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Many Americans Are Still Totally Confused About Credit Scores

Most Americans know a good credit score is important and a bad score can stop them from qualifying for a loan. But wait, there's more.
Image: Credit Card wallet
Credit card issuers and mortgage lenders aren't the only ones who can see you credit score. It's worth the effort to build good credit.Getty Images

When it comes to credit, most Americans know a few key points. They understand that a good credit score is important and a bad score can stop them from getting a credit card or qualifying for a loan. After that, there’s a good deal of confusion and misinformation, according to a new survey by the financial website NerdWallet.

“I’m really heartened that people know credit scores exist, and that they have a general idea about how they work, but some important details are still escaping a lot of people,” said Liz Weston, NerdWallet columnist and author of the book “Your Credit Score.”

“People still don’t understand how pervasive credit scoring is in their financial lives," she told NBC News. "They’re missing how important good credit is to all areas of your financial life, not just for borrowing money.”

The NerdWallet survey of more than 2,000 adults found that:

  • Eleven percent thought everyone starts with a perfect credit score. In fact, credit is something you build over time by using credit responsibly. But you can trash that score overnight if you pay bills late or max out your credit cards.
  • About half (49 percent) didn’t know that having bad credit can limit a person’s options for cell phone service. There are ways to get a cell phone without a credit check, such as with a prepaid plan, but people with poor credit have fewer options.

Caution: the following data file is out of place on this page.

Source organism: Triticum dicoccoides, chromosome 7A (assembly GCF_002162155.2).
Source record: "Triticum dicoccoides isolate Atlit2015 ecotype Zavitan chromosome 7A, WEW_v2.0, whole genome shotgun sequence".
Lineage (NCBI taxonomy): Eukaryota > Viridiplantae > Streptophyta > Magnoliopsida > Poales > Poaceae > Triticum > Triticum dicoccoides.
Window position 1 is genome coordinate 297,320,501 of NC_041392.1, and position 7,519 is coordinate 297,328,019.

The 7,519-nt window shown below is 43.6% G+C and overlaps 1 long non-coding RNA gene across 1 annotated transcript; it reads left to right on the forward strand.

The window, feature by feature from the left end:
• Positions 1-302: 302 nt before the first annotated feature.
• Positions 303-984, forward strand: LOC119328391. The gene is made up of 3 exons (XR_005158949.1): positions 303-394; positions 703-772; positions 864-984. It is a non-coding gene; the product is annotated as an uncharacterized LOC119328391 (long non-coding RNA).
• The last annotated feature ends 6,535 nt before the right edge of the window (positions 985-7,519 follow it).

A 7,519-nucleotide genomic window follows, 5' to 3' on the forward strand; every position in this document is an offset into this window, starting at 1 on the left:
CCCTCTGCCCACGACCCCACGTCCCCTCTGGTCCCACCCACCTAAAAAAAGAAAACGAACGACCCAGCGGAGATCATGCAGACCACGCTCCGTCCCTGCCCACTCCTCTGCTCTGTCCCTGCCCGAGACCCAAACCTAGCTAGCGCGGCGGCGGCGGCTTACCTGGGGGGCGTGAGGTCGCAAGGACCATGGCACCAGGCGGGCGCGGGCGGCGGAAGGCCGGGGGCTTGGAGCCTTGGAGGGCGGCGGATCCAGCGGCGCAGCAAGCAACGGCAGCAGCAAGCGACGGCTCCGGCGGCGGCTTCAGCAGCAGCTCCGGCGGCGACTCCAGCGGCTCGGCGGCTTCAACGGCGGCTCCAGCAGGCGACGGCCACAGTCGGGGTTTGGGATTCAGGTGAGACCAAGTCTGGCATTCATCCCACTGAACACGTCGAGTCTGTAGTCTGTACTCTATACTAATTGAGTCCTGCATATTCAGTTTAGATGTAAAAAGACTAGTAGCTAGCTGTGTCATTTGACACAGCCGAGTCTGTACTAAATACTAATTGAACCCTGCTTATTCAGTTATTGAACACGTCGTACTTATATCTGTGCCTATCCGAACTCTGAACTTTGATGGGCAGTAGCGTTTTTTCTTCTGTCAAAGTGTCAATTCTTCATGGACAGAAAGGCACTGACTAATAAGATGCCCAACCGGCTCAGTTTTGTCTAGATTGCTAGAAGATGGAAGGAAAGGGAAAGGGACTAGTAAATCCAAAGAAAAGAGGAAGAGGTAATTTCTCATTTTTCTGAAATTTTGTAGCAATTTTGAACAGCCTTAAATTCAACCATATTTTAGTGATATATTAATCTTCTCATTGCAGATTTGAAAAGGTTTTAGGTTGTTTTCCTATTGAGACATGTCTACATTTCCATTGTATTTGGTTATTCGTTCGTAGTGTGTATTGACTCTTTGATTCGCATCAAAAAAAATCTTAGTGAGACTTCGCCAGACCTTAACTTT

• More than two in five (41 percent) mistakenly believed that carrying a small balance on a credit card month to month could help improve a person’s credit scores.

“The reality is you do not have to carry a balance; you don’t have to have debt to have good credit scores,” Weston explained. “You need to have credit accounts and to use them lightly, but regularly. There is no reason to carry a balance. There’s no reason to pay a penny of interest. I don’t and I have terrific scores.”

Capital One’s Credit Confidence Study released at the end of last year found similar widespread misconceptions regarding a range of issues dealing with credit and what factors will help or hurt your scores.

Two-thirds (66 percent) of the 2,300 adults surveyed believe people with good credit get special treatment and more than half (55 percent) agree that people with bad credit are treated like second-class citizens. But many did not understand the full implications of having poor credit.

Related: Almost One-Third of Credit Card Holders Aren't Redeeming Their Rewards

For example: 31 percent said closing an unused credit card account is a good thing. In fact, it could be harmful. That’s because the average age of your accounts is a significant factor used in generating your credit scores. Keeping your oldest cards open typically helps your scores. It would make sense to close an unused account if you are paying a high annual fee and not about to apply for credit in the near future.

“Obviously, there are the financial implications of not being able to get an auto or home loan, or getting a higher interest rate if you do get approved,” said Pranav Khanna, vice president of product management at Capital One. “But there’s a lot of stuff people don’t know about – and even what they think they know is sometimes inaccurate.”

Some Common Credit Myths

Most of us refer to our “score,” as if there’s just one number that reflects our creditworthiness. In fact, most of us have many credit scores depending on the type of lender involved, which of the big three credit bureaus they contact and the scoring program that’s used. “You have many credit scores and they change all the time, so the score you get for free from your bank or a website might not be the same score a lender is using – and that causes a lot of confusion,” Weston said. “People think there should be one score that everyone sees, but that’s not the way it works.”